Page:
It’s Thursday, October 24, and the Green Party is surging — in countries that are not the U.S.

The green parties of Canada and Switzerland made some historic gains this week.

In Switzerland, the Green Party took 13.2 percent of the vote, a whopping six-point increase from 2015, and the pro-business Green Liberals took an additional 7.8 percent. Swiss Green Party president Regula Rytz called the results a “tectonic shift” for the country, and called for the “urgent convening of a national climate summit.” She’s also recently advocated for holding financial institutions accountable for the climate emergency, ceasing investments in fossil fuel companies, and making the switch to renewable energy. (It should be noted, however, that, despite the greens’ gains, Switzerland’s right-wing anti-immigrant party still got the biggest share of the national vote.)

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In Canada, a similar story played out. Prime Minister Justin Trudeau managed to hang on to his seat despite sustained controversy around a photograph that surfaced of a younger Trudeau in blackface at a party.

But the real surprise came from the Canadian Green Party, which had its best election year ever. The party took back two seats in British Columbia it had lost in a previous election, and a Green Party member beat out a liberal opponent in New Brunswick. The Green’s leader, Elizabeth May, promised to hold feet to the fire on the party’s issues, like climate change. Thirty percent of Canadians say it is a top issue for them. “There will be crispy toes,” she joked in a speech after her election.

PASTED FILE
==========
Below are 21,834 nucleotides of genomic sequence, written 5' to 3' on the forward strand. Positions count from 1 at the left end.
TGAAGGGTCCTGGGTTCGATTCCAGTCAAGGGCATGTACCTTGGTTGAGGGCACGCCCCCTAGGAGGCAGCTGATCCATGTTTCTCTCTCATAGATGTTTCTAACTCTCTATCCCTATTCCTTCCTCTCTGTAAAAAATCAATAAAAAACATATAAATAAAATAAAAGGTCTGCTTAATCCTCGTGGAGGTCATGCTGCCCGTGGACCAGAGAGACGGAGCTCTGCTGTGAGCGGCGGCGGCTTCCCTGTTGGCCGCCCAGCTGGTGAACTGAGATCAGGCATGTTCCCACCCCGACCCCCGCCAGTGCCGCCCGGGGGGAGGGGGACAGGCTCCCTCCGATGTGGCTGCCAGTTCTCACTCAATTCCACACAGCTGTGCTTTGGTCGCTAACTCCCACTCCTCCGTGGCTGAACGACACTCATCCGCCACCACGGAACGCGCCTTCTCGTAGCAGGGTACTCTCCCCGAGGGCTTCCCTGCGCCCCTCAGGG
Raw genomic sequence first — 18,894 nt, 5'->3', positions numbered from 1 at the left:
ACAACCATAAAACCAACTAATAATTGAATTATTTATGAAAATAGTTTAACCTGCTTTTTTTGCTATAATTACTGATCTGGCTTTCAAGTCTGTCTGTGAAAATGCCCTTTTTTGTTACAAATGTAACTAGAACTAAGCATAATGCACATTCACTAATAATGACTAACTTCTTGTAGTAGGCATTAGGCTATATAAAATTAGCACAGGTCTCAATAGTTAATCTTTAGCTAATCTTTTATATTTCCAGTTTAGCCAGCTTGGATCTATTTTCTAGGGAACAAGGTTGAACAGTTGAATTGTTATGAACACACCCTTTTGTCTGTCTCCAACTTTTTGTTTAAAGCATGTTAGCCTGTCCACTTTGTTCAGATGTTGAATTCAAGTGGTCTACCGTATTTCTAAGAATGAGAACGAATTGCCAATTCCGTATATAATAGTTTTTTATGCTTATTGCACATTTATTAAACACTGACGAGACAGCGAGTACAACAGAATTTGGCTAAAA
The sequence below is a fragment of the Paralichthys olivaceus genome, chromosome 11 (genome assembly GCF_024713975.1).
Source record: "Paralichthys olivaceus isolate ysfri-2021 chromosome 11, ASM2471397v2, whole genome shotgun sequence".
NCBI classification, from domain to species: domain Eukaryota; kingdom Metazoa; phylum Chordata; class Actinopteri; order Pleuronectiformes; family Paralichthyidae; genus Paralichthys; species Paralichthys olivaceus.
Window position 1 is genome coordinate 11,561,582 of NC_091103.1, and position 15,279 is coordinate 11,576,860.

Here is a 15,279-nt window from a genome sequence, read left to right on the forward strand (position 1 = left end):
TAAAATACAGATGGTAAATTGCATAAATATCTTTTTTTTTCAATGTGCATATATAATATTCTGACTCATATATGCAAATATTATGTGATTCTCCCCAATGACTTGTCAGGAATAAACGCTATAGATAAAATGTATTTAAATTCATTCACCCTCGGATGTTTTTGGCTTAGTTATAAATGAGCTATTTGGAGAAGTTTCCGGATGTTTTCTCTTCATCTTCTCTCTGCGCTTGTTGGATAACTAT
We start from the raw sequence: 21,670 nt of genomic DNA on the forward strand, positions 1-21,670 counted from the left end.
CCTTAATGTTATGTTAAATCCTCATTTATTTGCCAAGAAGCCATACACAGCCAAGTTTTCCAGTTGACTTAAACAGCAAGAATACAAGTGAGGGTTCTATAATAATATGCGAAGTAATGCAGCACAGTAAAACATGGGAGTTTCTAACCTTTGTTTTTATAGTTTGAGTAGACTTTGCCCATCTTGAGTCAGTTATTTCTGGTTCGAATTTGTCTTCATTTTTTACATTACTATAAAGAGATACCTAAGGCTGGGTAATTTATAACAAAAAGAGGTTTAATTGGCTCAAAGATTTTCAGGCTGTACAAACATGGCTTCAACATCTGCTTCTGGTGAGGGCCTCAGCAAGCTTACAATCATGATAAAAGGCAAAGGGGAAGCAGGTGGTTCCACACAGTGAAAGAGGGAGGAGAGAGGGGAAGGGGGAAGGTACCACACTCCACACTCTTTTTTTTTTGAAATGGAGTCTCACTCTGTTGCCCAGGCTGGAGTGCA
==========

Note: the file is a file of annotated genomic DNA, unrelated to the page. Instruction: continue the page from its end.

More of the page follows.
U.S.A., you’re up.

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On Wednesday, the White House sued California on Wednesday over the state’s cap-and-trade program. The lawsuit claims that it is unconstitutional for the Golden State to conduct emission trading with Quebec, a Canadian province that joined California’s program in 2014.

The president has been busy this week. In 2017, President Trump vowed to withdraw the United States from the Paris climate accord. Yesterday, he began the official process of actually doing the deed. It could take a whole year to fully withdraw from the agreement, but administration officials say he’s actually going through with it.

Lest we forget why climate pacts are important, air quality across the U.S. is declining. After a 24 percent drop in air pollution between 2009 and 2016, it is now the rise again, says a new working paper based on Environmental Protection Agency data. The researchers link the 5.5 percent spike in pollution across 2017 and 2018 to 10,000 premature deaths.

Zoya Teirstein